If you step outside before dawn during the next week or so, you might try to catch a view of some “cosmic litter” that has been left behind in space by Halley’s Comet: the Orionid meteor shower.
The Orionids can best be described as a junior version of the famous Perseid meteor shower. This year’s Orionids show is scheduled to reach its maximum before sunrise on the morning of Oct. 22. The meteors are known as “Orionids” because the fireballs seem to fan out from a region to the north of Orion’s second brightest star, ruddy Betelgeuse.
Currently, Orion appears ahead of us in our journey around the sun. The constellation does not completely rise above the eastern horizon until after 11 p.m. local daylight time. At its best, several hours later around 5 a.m., Orion will be highest in the sky toward the south.
The Orionids typically produce around 20 to 25 meteors per hour under a clear, dark sky. Orionid meteors are normally dim and not well seen from urban locations, so you’d do best to find a safe rural location to see the most Orionid activity.
Orionid meteors will begin to increase noticeably around Oct. 17, when they’ll start appearing at about five per hour. After peaking on the morning of Oct. 22, activity will begin to slowly descend, dropping back to around five per hour around Oct. 26. The last stragglers usually appear sometime in early to mid- November.
Halley’s Comet has left a visible legacy in the form of these two annual meteor showers, one of which is the Orionids. This will be a good year to look for them, since the moon will have slimmed down to a crescent on the morning of the Orionids peak, and will not pose much of a hindrance for those watching for Orionids in 2011. This slender moon will not rise until around 2 a.m. local daylight time.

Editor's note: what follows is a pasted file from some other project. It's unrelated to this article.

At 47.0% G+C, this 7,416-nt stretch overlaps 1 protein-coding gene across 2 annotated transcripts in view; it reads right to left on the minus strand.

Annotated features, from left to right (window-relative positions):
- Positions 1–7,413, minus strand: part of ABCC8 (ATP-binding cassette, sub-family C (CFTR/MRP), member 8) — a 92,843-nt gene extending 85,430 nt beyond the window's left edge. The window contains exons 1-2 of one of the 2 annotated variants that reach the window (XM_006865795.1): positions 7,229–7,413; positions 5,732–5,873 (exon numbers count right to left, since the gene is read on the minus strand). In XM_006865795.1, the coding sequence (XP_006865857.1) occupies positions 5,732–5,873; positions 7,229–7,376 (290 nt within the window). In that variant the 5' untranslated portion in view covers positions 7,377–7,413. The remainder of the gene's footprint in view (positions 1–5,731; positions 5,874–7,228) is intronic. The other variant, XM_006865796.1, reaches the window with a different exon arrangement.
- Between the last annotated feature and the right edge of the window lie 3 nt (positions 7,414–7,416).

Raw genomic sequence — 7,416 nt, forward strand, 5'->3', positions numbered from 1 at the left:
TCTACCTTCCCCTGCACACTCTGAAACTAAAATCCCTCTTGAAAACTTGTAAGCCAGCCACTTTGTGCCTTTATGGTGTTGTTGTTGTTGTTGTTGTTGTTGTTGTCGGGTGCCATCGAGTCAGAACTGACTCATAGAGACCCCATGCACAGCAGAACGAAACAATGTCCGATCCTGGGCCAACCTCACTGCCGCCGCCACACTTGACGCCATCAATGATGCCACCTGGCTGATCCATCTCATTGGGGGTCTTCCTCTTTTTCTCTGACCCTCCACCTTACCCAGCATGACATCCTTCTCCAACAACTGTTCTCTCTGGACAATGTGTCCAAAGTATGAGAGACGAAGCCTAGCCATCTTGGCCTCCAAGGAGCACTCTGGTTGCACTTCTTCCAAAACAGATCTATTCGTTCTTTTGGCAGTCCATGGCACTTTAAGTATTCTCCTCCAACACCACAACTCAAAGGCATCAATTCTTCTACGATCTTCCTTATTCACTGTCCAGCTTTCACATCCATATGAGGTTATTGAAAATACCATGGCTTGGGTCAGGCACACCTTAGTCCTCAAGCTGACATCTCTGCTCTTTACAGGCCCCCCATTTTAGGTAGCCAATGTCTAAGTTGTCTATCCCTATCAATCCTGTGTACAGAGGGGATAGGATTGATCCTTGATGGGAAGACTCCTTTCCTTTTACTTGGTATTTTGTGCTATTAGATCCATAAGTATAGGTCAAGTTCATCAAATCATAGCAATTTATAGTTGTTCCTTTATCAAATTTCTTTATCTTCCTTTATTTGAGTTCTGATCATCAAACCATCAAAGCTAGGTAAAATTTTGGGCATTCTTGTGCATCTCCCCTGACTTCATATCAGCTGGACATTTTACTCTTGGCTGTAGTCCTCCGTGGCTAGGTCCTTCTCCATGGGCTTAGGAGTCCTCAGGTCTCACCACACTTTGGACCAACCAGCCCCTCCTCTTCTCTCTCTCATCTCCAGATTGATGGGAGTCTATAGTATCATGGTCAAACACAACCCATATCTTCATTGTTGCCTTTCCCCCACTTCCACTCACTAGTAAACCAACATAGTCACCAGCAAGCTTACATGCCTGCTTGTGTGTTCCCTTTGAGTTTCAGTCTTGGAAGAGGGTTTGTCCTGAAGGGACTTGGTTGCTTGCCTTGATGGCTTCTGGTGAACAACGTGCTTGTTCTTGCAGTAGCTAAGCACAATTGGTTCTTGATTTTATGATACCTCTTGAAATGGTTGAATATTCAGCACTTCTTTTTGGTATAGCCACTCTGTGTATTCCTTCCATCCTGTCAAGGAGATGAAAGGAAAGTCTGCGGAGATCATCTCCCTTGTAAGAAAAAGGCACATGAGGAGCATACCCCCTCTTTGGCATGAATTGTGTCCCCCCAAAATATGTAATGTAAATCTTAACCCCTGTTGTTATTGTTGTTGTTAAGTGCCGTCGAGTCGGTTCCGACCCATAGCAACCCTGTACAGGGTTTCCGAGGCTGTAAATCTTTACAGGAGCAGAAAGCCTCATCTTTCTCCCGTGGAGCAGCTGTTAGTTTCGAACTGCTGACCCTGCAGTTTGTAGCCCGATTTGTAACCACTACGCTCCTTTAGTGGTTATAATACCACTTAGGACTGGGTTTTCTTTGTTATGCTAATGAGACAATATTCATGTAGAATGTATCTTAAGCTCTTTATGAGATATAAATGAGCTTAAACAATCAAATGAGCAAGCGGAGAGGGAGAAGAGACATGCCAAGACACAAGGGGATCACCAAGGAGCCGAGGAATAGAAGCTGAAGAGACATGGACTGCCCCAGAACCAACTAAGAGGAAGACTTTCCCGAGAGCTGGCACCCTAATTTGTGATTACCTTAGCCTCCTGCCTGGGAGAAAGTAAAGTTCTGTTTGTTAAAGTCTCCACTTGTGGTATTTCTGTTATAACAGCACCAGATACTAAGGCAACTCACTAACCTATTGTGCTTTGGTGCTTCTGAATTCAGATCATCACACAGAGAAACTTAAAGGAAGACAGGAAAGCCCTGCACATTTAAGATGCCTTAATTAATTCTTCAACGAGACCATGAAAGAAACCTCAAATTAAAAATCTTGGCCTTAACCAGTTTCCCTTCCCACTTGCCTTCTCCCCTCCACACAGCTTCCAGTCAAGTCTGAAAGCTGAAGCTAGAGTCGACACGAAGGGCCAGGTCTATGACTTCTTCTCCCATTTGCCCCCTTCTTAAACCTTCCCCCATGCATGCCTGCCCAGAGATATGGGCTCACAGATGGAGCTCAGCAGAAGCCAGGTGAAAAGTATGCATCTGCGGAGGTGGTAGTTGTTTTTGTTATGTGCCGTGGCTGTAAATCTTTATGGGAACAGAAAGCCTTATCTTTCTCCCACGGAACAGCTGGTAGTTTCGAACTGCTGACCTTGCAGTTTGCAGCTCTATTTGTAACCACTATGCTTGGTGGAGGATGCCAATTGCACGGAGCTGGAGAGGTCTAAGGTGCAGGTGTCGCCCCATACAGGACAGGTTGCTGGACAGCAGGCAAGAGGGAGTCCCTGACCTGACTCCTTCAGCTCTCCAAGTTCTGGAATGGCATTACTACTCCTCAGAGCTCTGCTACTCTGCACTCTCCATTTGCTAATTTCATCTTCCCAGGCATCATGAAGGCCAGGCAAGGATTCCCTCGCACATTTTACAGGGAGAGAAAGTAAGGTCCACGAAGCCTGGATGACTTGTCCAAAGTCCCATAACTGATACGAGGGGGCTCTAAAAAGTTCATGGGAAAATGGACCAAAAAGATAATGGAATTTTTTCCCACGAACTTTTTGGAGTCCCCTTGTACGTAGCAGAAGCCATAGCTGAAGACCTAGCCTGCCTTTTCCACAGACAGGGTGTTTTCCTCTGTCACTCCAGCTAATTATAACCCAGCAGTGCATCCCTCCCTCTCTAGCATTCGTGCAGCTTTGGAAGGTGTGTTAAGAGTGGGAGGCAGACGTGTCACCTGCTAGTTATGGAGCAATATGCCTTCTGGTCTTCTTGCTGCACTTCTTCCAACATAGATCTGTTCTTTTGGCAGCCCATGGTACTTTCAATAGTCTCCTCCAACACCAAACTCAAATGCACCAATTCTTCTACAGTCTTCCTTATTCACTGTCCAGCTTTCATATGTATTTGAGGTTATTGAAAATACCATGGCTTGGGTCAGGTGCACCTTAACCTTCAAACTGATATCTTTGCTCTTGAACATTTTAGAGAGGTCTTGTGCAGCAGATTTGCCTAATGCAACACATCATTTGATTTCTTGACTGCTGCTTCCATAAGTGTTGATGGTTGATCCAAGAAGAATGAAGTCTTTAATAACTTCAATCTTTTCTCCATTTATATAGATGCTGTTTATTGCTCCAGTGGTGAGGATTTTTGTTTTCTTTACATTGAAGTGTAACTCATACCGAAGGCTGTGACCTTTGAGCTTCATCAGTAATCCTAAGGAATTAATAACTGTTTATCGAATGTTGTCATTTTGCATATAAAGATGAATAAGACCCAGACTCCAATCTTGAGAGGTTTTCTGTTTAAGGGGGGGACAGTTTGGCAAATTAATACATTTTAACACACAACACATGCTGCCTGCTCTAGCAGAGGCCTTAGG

Comets are the leftovers of the solar system’s creation, the odd bits and pieces of simple gases — methane, ammonia, carbon dioxide and water vapor — that went unused when the sun and its attendant planets came into their present form. Meteoroids that are released into space out of this debris are the remnants of a comet’s nucleus. All comets eventually disintegrate into meteor swarms, and Halley’s is well into that process already.
These tiny particles — mostly ranging in size from dust to sand grains — remain along the original comet’s orbit, creating a “river of rubble” in space. In the case of Halley’s Comet, which has likely circled the sun many hundreds, if not thousands, of times, its dirty trail of debris has been distributed more or less uniformly all along its orbit. When these tiny bits of comet collide with Earth, friction with our atmosphere raises them to white heat and produces the effect popularly referred to as “shooting stars.”
The orbit of Halley’s Comet closely approaches the Earth’s orbit at two places. One point is in the early part of May, producing a meteor display known as the Eta Aquarids. The other point comes in the middle to later part of October, producing the Orionids.
The best time to watch begins from 1 or 2 a.m. local daylight time, until around dawn, when the shower’s point of origin (in Orion’s upraised club, just north of the bright red star, Betelgeuse) is highest above the horizon. The higher this point, called the radiant, the more meteors appear all over the sky. The Orionids are one of just a handful of meteor showers that can be observed equally well from both the Northern and Southern hemispheres.
This meteor shower is one of the better annual displays, producing about 15 to 20 meteors per hour at its peak. Add the five to 10 sporadic meteors that always are plunging into our atmosphere and you get a maximum of about 20 to 30 meteors per hour for a dark sky location. Most of these meteors are relatively faint, however, so any light pollution will cut the total way down.